The English language would make a terrible role-playing game. There are a lot of rules, many of them contradict each other, and in certain places there still isn’t enough detail to make the mechanics do what you really want. Some words, therefore, words we use frequently in some cases, are surprisingly hard to define. Imagine, if you will, that someone asks you why you play role-playing games. Many of us will answer such a question with our favorite aspect of the hobby, saying something like “I enjoy playing interesting characters” or “I enjoy making a story with my friends” or even “I enjoy the thrill of combat”. These can all be chased down, toddler-like, with another question, “why do you enjoy that?” When you’ve been run down by questions, how many of you will end on (for either accuracy or to get the questions to stop) “because it’s fun”?
The world can be a dark place, peopled with demons of all kinds. In XII: Inner Demons, Witch & Craft Games take the inner demons that haunt people and ask the question: but what if there were bigger demons that found that delicious? In their own words, “With the help of a ragtag band of lesser demons who certainly don’t have your best interests at heart, or perhaps another human with a kindred soul and no clue what they’re getting into, you have twelve days to confront the suffering that has been plaguing you… or face a very unfortunate end indeed.”
Combining urban horror and a punk ass-kicking aesthetic, XII: Inner Demons asks you to go on a journey to save yourself from a slavering Archdemon by traveling to personal anchors from your past. It’s also currently on Kickstarter! In the first of a series of interviews with diverse game designers, Cannibal Halfling Gaming talks to the founders of Witch & Craft Games about the past and future and some stuff in between.
A Glimpse into the Vault is one of the oldest features on Cannibal Halfling, giving us opportunities to look into our respective “vaults” at other media we consume. These articles have covered a range of different items, but tended to stay in the gaming space…until now. You see, my personal vault doesn’t have many board games in it, but I do live surrounded by books. And recently, I finished a book that is not only a great read, but has some pointed lessons that gamers can learn about worldbuilding.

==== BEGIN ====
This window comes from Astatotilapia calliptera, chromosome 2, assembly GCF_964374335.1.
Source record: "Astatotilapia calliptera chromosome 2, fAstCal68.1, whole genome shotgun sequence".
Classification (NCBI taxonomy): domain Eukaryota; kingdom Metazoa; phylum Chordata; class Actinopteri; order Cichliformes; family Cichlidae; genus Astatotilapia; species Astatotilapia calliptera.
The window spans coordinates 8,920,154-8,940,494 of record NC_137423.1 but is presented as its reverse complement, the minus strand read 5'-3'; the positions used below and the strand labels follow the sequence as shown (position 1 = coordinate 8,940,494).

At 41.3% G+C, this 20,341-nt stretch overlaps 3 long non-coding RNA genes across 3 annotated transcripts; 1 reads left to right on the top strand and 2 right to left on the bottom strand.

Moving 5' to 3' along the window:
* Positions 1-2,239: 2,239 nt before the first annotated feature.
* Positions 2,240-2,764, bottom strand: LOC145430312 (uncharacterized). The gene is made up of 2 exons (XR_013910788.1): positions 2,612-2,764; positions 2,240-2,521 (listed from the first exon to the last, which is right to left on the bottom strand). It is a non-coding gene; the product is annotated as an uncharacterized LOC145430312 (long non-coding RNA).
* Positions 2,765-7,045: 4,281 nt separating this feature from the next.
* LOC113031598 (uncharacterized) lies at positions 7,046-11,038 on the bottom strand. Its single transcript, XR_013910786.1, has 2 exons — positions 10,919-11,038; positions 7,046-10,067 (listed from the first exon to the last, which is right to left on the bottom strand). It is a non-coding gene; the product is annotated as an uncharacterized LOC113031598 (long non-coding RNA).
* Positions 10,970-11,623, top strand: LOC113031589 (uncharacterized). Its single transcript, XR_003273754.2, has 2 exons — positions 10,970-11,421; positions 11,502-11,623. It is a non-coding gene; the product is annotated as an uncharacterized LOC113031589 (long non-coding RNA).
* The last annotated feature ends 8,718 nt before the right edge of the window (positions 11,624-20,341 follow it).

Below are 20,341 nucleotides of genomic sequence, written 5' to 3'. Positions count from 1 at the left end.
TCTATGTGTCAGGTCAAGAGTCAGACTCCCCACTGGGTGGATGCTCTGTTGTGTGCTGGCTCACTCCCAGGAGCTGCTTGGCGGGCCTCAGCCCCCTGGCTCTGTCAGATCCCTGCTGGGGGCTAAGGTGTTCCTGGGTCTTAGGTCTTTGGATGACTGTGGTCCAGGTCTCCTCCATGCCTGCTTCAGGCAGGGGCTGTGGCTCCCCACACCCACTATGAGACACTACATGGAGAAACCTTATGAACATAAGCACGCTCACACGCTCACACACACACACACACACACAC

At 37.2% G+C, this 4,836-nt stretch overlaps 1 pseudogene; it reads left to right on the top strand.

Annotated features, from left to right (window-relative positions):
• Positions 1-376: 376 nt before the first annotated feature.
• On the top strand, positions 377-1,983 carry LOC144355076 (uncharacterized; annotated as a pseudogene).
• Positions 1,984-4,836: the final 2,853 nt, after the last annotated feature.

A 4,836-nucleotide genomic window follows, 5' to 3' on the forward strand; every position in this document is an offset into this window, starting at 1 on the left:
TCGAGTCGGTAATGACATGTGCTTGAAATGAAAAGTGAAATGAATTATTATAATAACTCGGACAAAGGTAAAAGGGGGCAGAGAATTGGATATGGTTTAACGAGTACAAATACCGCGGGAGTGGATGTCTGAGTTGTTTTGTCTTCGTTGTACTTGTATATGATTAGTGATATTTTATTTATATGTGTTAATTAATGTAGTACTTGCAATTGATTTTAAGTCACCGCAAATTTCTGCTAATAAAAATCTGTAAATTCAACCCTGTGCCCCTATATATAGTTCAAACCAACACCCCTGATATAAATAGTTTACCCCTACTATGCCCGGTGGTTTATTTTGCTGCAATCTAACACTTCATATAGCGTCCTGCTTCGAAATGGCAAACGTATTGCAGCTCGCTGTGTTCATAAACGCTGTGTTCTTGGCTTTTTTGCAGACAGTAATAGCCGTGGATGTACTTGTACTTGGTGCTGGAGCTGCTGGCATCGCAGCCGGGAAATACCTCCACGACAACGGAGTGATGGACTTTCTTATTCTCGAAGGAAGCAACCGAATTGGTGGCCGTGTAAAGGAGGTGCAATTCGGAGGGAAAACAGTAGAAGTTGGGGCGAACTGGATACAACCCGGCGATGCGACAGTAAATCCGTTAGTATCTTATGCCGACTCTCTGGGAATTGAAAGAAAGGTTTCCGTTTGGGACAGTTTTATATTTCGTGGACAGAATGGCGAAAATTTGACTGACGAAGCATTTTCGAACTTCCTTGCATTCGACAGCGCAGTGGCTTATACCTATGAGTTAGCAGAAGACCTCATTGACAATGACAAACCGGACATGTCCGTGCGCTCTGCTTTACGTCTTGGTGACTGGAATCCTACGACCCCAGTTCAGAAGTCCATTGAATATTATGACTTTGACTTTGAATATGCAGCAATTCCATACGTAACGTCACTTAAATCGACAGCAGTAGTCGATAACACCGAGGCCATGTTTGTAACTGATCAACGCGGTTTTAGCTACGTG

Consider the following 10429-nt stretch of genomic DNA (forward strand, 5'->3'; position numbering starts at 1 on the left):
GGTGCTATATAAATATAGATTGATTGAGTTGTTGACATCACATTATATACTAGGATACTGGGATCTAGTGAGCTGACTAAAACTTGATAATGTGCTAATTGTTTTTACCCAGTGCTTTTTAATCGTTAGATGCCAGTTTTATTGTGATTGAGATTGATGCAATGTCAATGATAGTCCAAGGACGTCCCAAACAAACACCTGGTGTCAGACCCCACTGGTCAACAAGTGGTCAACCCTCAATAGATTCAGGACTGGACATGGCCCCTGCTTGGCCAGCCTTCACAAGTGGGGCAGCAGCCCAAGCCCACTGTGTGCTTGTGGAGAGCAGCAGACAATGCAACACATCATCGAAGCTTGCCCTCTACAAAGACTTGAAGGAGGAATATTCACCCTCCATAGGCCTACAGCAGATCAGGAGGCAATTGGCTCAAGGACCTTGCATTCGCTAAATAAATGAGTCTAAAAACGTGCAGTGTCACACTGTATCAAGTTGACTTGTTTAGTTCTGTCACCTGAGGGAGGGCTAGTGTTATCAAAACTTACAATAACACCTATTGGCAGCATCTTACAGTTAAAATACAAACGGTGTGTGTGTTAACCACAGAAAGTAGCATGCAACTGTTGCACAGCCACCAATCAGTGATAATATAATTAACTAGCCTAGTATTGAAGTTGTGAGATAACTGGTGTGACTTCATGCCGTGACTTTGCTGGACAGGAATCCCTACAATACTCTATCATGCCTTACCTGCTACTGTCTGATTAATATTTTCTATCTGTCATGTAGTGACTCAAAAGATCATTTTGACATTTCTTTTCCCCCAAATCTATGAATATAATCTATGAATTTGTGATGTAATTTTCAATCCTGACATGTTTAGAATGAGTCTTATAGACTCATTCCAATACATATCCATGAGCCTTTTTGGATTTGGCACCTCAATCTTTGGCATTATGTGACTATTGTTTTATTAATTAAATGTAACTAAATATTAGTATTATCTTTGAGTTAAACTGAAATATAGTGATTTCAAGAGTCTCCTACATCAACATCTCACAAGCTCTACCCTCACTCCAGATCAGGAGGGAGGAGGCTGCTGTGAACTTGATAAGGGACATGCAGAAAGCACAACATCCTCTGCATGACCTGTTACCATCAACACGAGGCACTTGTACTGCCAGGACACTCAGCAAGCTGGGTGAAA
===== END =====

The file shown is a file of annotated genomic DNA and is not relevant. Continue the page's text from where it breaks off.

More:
Infomocracy is written by Malka Older and was first published in 2016. It tells the story of a world in the near future where most of the world is ruled over by a unified micro-democratic government. The population that participates is divided into “cententals” of 100,000 people, who each vote on a government to represent them. Each government has power based on the centenals which elect them, but there is special influence (and statistical benefits) afforded to a government able to win a “Supermajority” of these centenals. The story, which I’ll summarize soon, focuses on the lead-up to an election where such a Supermajority is in play.
When we play RPGs, we tell stories. For some it’s a fun consequence of the characters’ exploits, while for others it’s the whole point of the game. These stories can often have great power for the groups who create them, creating characters more personal and compelling than any novel ever could. It’s natural, then, to want to share these stories outside the group. The problem here, really, is that a tabletop campaign is a big, extended instance of “you had to be there”. As fun or dramatic or gutwrenching as it was at the time, you cannot recapture those feelings by turning your campaign into a novel.
There are many phenomenal tabletop roleplaying game kickstarters occurring presently, as can be seen in the latest Kickstarter Wonk article, but one that particularly stood out to me was one that centered around a very specific and intriguing concept.
Preparing For Paris is a game where you play discontinued Olympic Sports, personified as high school students, training to become once more an Olympic Sport. They will also do, as teenagers in high school are likely to do, all the humdrum of adolescence that comes with it.
I sat down with PfP’s creator, Logan, to discuss his new (and fully funded) game.
Welcome back to Kickstarter Wonk! In case you’re wondering, no, nothing is normal yet, and I’m still not covering the ‘normal’ spread of ten games. Fear not, though, because Kickstarter volume does appear to be picking up! Once you sift through the awful pandemic and political cash-grab board games, there are a slowly increasing number of RPG Kickstarters, almost enough for me to start upping my numbers again. Of course, there’s also an increase in shorter campaigns, so I’m missing more of them. One example of this? Necronautilus, by Adam Vass, ended the day before this article was published, sadly. Still, I’d watch that one for late pledges if I were you.
Missed opportunities not withstanding, there’s a great crop here, including games about Chinese restaurants, athletes, sign language, and of course, rodents.
Usually we talk about playing games – how about an episode about making them? From house rules to hacks to wholesale creation, the Cannibal Halflings take a delve into all things tabletop game design: tips, tricks, advice, history, systems, and games worth taking a look at!